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In this paper, I wish to undertake the following:
1. Challenge the notion of "Bad Quarto" as an acceptable description of the Q text entitled The First Part of the Contention;
2. Argue that Q relies mainly on Hall's Chronicle (1548-50) and only to a small extent, if at all, draws on Holinshed's 1577 Chronicle and not on Holinshed's second edition (1587);
3. Challenge the view that F precedes Q, arguing that the original text was Q, which was revised and expanded into F;
4. Explore Laurence Manley's links between Eleanor Cobham in the play with Margaret Stanley (nee Clifford), Countess of Derby as heiress presumptive to Elizabeth;
5. Suggest that Eva Turner Clark's proposed date c 1579-81 for Q is supported by Manley's identification.
I intend to consider the date of composition of the Quarto Text of The First Part of the Contention (1594) and its relationship with the 1623 Folio text of King Henry, VI Part 2 (1623). (1) The scholarly consensus is that the Folio reports the original text and the Quarto is a subsequent, badly derived text--probably a memorial reconstruction, perhaps a conscious abridgement by the playing companies or both.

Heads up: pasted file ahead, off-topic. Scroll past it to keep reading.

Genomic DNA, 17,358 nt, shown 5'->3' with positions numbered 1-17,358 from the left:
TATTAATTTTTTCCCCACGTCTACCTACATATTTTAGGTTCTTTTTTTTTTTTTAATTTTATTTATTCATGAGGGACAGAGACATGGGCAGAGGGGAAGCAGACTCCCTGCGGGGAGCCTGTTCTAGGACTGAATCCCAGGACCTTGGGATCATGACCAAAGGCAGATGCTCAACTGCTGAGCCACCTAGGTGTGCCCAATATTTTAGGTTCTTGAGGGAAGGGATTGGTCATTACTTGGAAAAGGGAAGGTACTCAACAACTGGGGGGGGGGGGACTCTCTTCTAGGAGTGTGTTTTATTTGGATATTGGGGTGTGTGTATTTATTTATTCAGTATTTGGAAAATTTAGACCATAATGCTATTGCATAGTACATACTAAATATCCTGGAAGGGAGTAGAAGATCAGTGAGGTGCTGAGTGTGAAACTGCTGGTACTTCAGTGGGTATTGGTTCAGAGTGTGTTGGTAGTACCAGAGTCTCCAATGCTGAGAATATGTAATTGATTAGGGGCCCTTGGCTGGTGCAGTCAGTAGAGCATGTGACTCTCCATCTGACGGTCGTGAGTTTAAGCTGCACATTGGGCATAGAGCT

This view on the priority of Q was accepted by Lawrence Manley as recently as 2003. Manley considered how the F text may have passed from Strange's Men to Pembroke's Men and may have been revised into the 1594 quarto. In particular, Manley observed strong similarities between the character of Eleanor Cobham in the play and the historical figure of Margaret Stanley (nee Clifford), Countess of Derby, a portrayal which varies significantly between the texts. He argued that the Folio text of Henry VI, Part 2 was almost certainly revised by the playwright into the Quarto text so as to portray Eleanor in a less favourable light. Manley's view of the direction of revision was from F to Q.